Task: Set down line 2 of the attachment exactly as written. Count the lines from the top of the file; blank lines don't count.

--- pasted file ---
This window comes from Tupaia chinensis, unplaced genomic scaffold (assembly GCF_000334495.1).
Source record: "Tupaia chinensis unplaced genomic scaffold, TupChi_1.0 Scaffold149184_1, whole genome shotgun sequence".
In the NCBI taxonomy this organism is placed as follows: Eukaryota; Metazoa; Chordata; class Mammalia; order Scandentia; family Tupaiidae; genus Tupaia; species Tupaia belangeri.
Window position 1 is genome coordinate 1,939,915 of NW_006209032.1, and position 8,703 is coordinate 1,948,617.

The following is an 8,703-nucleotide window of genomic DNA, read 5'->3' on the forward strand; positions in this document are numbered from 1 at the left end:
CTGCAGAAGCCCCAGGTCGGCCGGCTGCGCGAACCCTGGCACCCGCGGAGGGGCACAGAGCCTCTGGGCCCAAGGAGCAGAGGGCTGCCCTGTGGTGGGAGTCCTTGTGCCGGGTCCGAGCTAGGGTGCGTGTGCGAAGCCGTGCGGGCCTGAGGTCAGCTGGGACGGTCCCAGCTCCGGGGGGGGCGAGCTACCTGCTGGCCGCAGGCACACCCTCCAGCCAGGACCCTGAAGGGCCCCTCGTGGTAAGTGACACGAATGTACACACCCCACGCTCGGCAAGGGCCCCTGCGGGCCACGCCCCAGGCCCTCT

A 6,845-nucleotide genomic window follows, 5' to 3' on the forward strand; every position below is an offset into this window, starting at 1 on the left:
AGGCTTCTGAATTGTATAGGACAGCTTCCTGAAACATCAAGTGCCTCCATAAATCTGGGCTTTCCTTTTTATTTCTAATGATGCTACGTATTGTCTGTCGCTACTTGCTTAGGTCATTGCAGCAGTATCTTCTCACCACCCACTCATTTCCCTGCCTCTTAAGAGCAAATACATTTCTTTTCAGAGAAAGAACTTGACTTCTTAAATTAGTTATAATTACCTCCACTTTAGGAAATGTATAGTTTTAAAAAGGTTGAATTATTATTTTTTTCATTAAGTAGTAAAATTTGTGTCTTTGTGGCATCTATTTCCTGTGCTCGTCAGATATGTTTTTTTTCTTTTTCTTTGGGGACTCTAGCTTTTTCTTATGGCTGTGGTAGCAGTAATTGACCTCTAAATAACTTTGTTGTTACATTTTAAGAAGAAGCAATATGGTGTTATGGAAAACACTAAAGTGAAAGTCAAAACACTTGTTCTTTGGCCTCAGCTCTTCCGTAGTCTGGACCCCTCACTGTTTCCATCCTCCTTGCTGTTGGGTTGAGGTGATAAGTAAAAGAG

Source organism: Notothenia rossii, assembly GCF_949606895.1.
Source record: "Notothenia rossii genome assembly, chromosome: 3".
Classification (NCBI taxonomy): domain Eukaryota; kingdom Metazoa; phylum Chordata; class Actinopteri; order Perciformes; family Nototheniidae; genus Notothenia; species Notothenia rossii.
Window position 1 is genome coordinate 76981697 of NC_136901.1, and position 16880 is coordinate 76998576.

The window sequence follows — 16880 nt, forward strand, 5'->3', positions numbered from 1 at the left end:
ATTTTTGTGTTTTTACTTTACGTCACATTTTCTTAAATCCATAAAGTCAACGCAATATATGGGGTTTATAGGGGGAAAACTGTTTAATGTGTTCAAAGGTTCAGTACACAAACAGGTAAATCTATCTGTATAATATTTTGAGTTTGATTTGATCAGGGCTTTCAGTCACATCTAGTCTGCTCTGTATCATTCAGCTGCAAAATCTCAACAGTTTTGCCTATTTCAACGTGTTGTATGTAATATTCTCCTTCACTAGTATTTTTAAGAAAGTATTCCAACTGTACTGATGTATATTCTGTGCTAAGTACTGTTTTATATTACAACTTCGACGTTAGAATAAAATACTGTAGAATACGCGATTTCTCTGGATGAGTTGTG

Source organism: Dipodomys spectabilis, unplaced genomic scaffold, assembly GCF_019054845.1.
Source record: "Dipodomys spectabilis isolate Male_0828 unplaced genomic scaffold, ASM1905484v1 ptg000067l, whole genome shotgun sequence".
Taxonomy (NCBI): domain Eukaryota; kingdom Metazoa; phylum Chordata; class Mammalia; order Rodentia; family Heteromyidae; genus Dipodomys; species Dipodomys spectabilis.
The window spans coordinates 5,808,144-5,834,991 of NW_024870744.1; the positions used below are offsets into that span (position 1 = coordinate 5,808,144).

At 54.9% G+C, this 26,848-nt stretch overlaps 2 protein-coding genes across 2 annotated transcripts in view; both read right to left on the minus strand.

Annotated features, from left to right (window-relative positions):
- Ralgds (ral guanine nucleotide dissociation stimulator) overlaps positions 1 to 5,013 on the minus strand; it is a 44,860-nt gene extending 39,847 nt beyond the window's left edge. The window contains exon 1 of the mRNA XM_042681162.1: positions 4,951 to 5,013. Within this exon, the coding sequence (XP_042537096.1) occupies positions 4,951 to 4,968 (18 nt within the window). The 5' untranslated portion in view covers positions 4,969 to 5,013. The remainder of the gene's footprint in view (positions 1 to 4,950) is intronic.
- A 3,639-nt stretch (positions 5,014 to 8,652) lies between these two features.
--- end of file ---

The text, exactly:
Source record: "Tupaia chinensis unplaced genomic scaffold, TupChi_1.0 Scaffold149184_1, whole genome shotgun sequence".